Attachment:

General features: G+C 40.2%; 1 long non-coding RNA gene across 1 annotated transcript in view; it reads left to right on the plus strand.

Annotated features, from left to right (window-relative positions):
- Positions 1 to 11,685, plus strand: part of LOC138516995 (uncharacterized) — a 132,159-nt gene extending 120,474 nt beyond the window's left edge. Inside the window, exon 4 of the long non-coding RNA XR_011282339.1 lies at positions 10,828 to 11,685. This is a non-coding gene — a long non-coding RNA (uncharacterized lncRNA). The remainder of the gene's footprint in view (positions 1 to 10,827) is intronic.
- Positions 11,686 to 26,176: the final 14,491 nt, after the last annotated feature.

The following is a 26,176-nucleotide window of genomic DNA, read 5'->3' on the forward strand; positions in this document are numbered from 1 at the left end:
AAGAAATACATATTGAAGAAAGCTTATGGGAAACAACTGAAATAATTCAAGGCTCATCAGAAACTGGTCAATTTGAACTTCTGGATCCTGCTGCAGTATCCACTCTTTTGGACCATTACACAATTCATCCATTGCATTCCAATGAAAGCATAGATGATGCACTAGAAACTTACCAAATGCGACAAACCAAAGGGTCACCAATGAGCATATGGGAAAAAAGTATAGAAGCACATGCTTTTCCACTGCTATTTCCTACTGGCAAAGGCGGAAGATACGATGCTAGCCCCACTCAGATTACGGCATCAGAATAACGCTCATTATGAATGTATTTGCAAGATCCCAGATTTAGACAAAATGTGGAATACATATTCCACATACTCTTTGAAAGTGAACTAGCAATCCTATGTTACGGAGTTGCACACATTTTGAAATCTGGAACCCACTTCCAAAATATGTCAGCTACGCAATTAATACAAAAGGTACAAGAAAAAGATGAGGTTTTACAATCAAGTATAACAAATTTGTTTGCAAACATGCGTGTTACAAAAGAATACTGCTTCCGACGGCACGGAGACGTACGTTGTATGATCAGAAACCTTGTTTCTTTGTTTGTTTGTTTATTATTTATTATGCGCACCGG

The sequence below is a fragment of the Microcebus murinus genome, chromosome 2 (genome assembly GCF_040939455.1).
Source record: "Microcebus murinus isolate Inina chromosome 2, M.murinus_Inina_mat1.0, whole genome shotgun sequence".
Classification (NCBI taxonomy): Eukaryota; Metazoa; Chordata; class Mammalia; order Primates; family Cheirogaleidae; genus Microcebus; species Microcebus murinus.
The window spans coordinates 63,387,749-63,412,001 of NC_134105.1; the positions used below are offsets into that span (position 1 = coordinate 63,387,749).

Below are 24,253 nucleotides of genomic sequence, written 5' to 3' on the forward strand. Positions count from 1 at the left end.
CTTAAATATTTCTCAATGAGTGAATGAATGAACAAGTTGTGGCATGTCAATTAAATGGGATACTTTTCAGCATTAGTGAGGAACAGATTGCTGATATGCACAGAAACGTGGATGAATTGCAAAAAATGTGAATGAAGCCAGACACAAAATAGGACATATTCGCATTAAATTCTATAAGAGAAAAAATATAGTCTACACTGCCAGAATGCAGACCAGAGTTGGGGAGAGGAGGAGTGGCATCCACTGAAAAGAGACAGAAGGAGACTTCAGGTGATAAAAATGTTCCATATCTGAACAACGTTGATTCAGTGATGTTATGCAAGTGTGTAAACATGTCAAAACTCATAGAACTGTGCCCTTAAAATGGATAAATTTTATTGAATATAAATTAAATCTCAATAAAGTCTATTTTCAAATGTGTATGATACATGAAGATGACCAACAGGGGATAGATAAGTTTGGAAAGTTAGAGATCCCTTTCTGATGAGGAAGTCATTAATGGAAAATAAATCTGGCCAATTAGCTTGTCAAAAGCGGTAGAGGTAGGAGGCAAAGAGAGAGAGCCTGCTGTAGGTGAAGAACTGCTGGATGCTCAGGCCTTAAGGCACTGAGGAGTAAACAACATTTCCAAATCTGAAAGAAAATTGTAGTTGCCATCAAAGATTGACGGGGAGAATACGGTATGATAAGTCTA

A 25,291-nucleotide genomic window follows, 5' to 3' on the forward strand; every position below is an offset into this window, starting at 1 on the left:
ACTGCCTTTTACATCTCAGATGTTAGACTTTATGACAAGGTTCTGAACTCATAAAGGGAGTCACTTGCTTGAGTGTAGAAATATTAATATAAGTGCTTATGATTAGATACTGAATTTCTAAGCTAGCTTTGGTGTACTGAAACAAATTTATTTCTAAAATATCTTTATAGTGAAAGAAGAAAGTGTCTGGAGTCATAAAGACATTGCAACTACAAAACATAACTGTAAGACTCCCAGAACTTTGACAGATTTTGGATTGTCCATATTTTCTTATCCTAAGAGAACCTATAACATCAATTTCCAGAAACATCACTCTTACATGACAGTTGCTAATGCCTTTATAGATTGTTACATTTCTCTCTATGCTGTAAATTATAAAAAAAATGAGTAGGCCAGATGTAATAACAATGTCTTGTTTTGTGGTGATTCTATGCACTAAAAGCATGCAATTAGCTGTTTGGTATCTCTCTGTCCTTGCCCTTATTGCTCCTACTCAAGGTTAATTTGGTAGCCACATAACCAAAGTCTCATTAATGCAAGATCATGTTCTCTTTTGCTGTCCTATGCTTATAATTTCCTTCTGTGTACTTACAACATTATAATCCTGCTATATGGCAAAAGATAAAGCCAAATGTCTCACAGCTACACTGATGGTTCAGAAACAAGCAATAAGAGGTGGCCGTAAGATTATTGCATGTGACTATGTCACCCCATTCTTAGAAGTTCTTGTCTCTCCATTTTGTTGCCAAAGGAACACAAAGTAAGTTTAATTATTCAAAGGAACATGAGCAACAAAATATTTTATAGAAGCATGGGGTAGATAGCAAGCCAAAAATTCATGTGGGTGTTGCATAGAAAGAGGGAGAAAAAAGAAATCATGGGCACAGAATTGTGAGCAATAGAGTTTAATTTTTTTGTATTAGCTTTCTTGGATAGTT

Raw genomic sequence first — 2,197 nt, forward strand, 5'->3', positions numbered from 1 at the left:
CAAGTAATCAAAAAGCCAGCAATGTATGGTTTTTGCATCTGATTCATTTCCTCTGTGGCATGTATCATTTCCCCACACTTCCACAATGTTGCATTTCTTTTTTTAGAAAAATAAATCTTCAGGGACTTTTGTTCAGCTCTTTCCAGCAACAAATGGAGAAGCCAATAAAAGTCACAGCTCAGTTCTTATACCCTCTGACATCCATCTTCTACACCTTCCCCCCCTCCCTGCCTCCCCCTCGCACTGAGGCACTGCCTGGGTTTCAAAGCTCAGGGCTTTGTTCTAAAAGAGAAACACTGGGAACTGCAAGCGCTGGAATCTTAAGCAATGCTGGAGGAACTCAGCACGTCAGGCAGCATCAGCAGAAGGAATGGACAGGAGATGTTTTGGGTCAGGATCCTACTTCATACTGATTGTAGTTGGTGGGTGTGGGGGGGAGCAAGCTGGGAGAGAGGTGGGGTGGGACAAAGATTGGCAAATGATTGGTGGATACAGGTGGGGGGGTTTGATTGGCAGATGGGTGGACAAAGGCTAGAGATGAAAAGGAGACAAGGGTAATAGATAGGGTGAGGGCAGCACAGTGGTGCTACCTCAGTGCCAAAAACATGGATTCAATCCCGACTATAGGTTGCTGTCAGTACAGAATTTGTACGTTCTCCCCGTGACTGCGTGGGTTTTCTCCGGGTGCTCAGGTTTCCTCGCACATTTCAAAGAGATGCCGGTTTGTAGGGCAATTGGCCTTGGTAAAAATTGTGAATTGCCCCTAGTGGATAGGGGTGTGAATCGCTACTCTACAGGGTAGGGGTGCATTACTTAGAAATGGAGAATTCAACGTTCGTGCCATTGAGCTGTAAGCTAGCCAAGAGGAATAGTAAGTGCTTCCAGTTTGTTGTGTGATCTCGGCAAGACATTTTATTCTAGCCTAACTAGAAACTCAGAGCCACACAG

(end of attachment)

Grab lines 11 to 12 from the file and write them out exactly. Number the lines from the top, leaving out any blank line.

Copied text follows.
Below are 24,253 nucleotides of genomic sequence, written 5' to 3' on the forward strand. Positions count from 1 at the left end.
CTTAAATATTTCTCAATGAGTGAATGAATGAACAAGTTGTGGCATGTCAATTAAATGGGATACTTTTCAGCATTAGTGAGGAACAGATTGCTGATATGCACAGAAACGTGGATGAATTGCAAAAAATGTGAATGAAGCCAGACACAAAATAGGACATATTCGCATTAAATTCTATAAGAGAAAAAATATAGTCTACACTGCCAGAATGCAGACCAGAGTTGGGGAGAGGAGGAGTGGCATCCACTGAAAAGAGACAGAAGGAGACTTCAGGTGATAAAAATGTTCCATATCTGAACAACGTTGATTCAGTGATGTTATGCAAGTGTGTAAACATGTCAAAACTCATAGAACTGTGCCCTTAAAATGGATAAATTTTATTGAATATAAATTAAATCTCAATAAAGTCTATTTTCAAATGTGTATGATACATGAAGATGACCAACAGGGGATAGATAAGTTTGGAAAGTTAGAGATCCCTTTCTGATGAGGAAGTCATTAATGGAAAATAAATCTGGCCAATTAGCTTGTCAAAAGCGGTAGAGGTAGGAGGCAAAGAGAGAGAGCCTGCTGTAGGTGAAGAACTGCTGGATGCTCAGGCCTTAAGGCACTGAGGAGTAAACAACATTTCCAAATCTGAAAGAAAATTGTAGTTGCCATCAAAGATTGACGGGGAGAATACGGTATGATAAGTCTA